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Questions and Answers

- Continued - page 4

Thank you for the information on this site. We are small farmers in the USA and are reading through this site together as a family. We are not all the way through your site, however, there does not seem to be any information on keeping the pigs using this method in colder climates. We ourselves are located near the 45th parallel. Many, many pigs are being kept in the factory style housing in the USA in northern regions where needing warmth or protection to keep pigs comfortable is a real necessity. Long cold winter months are a harsh reality and may be an excuse to keep using factory farming methods. What, if any, are the adaptations for using this method in cold climates? Please give any information or suggestions. Thank you for your time and consideration of this concern, The Txxxxxn Family ( a second and third generation of raising small scale, appropriate and sustainable pigs)

Thank you for contacting me with your enquiry. I’m pleased to hear that you are finding the natural pig farming website of interest. You ask about how to cater for pigs in a cold climate. Here’s my thoughts for what they may be worth.

Overall the system I use will work very effectively in any climate. The big change for a very cold climate would be the pen/sty design. You’ve seen the pens we use here in sunny Thailand – open sided, which allows a cooling breeze to keep the pigs comfortable during most of the year plus a drop down curtain which is used when the colder weather comes in – it blocks wind chill and keeps any warmth generated by the pigs in the pen. If you’re in a climate with very cold weather (as it seems you are) you’ll going to need a pen design adapted to it. If you use an open pen system like mine a good option could be to use straw block bales (protected by chicken fence wire to keep the pigs from nibbling them away) to build a more solid temporary wall around the pen. However if you have extreme cold weather a more solid wall as part of your pen design may be a better option.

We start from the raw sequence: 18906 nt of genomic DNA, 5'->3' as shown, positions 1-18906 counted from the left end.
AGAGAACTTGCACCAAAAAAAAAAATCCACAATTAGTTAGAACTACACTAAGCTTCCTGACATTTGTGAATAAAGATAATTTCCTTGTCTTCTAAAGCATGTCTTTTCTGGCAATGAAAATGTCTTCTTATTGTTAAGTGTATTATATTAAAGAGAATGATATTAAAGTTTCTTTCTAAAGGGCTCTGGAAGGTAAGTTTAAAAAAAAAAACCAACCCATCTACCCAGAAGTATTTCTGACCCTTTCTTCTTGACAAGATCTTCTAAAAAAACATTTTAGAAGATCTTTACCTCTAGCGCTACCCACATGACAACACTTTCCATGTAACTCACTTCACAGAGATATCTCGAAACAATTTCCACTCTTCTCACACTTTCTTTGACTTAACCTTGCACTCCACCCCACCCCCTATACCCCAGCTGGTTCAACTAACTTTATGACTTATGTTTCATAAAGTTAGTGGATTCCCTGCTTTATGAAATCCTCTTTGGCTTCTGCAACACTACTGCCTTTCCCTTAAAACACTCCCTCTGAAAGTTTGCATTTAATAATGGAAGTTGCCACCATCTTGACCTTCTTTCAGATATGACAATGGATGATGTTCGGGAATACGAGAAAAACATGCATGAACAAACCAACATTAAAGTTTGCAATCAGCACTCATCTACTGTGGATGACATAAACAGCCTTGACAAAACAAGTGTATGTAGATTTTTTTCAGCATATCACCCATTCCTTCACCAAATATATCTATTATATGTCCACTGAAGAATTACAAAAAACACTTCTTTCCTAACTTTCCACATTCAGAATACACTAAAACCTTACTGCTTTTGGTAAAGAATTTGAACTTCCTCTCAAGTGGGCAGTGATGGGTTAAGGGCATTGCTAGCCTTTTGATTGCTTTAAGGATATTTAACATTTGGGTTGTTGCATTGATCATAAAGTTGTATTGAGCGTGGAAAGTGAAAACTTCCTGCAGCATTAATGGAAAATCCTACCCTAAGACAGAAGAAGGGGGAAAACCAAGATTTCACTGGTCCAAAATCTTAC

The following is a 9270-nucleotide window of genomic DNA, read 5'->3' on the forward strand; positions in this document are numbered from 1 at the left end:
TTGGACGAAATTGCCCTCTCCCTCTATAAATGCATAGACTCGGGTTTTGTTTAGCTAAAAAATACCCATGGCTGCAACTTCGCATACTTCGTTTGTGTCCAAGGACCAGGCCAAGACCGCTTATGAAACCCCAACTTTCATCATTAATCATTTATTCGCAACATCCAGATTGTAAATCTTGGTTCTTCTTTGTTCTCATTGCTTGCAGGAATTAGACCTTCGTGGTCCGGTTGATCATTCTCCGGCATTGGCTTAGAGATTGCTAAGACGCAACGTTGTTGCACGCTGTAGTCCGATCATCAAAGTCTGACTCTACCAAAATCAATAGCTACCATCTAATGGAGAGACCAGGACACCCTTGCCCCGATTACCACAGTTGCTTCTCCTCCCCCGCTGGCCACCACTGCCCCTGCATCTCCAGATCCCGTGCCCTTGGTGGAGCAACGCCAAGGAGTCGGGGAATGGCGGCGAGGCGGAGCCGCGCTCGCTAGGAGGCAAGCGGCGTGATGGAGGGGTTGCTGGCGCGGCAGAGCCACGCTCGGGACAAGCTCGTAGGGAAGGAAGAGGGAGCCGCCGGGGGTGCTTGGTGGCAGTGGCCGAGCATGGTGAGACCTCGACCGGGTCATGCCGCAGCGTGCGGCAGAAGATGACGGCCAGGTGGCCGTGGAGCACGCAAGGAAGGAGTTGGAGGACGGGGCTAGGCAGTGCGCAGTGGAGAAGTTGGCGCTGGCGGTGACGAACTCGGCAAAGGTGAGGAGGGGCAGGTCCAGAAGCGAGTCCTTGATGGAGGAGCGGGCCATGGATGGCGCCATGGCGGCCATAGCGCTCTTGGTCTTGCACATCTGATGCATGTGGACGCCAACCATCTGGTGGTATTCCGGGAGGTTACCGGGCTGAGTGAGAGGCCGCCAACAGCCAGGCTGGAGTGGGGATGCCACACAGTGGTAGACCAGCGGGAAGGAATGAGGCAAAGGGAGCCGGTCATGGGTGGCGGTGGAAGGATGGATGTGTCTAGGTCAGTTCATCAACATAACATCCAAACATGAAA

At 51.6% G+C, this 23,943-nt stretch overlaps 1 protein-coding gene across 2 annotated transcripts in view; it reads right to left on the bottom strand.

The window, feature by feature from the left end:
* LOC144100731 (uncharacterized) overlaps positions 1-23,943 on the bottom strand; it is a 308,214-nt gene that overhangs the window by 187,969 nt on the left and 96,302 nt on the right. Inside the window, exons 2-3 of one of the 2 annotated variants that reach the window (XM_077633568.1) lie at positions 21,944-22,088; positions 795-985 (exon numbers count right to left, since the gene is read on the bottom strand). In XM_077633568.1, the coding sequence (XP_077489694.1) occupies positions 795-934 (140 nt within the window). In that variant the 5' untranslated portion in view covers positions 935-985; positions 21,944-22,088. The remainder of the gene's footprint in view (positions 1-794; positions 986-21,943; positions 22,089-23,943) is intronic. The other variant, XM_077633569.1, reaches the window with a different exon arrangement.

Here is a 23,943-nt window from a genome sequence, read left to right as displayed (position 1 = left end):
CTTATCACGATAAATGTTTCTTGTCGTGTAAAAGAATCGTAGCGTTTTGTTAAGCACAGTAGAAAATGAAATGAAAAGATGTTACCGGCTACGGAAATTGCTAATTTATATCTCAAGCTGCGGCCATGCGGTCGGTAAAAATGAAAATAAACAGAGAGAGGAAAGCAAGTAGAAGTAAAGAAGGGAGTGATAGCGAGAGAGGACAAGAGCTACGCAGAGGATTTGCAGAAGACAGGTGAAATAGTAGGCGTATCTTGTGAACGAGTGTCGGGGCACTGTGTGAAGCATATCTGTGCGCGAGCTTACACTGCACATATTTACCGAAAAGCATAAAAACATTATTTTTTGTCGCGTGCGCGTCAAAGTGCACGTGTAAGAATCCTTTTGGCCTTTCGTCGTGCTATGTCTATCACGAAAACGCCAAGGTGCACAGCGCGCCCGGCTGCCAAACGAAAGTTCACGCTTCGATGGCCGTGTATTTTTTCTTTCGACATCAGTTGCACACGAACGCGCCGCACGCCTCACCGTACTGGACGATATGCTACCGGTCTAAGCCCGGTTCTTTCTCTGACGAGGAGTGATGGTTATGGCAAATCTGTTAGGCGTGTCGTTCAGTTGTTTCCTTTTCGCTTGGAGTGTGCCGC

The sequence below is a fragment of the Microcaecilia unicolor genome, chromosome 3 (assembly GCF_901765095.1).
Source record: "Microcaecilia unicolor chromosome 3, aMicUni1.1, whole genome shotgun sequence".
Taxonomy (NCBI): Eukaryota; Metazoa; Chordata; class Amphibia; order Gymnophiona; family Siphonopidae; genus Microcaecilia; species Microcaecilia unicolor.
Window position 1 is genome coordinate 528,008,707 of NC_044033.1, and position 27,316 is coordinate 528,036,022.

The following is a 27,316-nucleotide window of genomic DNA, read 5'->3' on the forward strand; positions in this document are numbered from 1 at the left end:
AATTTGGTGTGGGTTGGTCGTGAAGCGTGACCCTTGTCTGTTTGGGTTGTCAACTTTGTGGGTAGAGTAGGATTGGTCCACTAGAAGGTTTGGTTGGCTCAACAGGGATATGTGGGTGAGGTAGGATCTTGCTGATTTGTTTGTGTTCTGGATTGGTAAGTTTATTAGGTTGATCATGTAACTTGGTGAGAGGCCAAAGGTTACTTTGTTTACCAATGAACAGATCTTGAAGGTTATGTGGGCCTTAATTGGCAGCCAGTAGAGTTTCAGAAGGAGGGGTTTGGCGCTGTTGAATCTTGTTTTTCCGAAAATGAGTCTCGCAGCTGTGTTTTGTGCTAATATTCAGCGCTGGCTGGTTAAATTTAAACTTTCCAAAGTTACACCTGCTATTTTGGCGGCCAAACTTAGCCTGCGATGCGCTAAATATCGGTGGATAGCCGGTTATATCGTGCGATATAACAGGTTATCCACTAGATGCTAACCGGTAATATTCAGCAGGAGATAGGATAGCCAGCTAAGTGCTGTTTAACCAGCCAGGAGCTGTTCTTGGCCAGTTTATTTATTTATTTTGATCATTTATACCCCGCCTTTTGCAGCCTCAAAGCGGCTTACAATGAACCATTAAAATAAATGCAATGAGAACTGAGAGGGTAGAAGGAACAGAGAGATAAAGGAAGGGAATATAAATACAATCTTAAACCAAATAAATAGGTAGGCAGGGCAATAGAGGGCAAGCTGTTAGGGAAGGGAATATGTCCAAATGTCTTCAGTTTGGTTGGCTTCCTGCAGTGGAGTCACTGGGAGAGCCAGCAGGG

Inside the pen (which you have now cold weather proofed) the pigs have a number of ways of keeping warm. 1) Lying together so they benefit from each other’s body warmth, 2) burrowing into the deep bed bedding, and 3) snuggling into a thick layer of loose straw that you should add to the pen in cold weather periods.

If you haven’t already read this Good Agricultural Practice: Pig Production report take a look, especially at the case studies which will show you various operational options that are used, the best of which you can adapt to your system and environment.

It’s also worth taking a look at the free books links to gain insight into how expert pig people have raised their pigs in the past in a climate similar to yours. These books are based on the experiences of people who were raising pigs in the USA, Canada and the U.K. and provide lots of useful tip and practical advice. The sty designs they feature, with building positioned to face the sun during the day and using high roof level windows to let the suns warmth enter is a very good natural system of warming up pens during the cold winter months. These windows can be opened during the warmer season to let warm air out and indeed a curtain blocking out the sun during the time would also work well.  

The key thing to bear in mind whatever design you go for is to keep the pigs core behavioral and welfare needs in mind and ensure they are catered for in your design plan.

I trust that helps. All the very best with your plans. Best regards, Mark Cunliffe, NaturalPigFarming.com

OK.... cause we can have pretty cold winters here and I would like to keep a breeding pair. I was wondering about the best way to keep them warm???

Hi Christi. Thanks for your question re how to cater for pigs in a cold climate. Here’s my thoughts for what they may be worth. Christi

Key things are having a pen building that can deal with that kind of weather. It’s important to cut out any draughts and provide protection from the elements. You’ve seen the pens we use here in sunny Thailand – open sided, which allows a cooling breeze to keep the pigs comfortable during most of the year plus a drop down curtain which is used when the colder weather comes in – it blocks wind chill and keeps any warmth generated by the pigs in the pen. If you’re in a climate with very cold weather (as it seems you are) you’ll most probably going to need a better system. If you use an open pen system like mine a good option could be to use straw block bales to build a more solid temporary wall around the pen. However if you have extreme cold weather a more solid wall as part of your pen design may be a better option. 

Inside the pen (which you have now cold weather proofed) the pigs have a number of ways of keeping warm. 1) Lying together so they benefit from each others body warmth, 2) burrowing into the deep bed bedding, and 3) snuggling into a thick layer of lose straw that you should add to the pen in cold weather periods.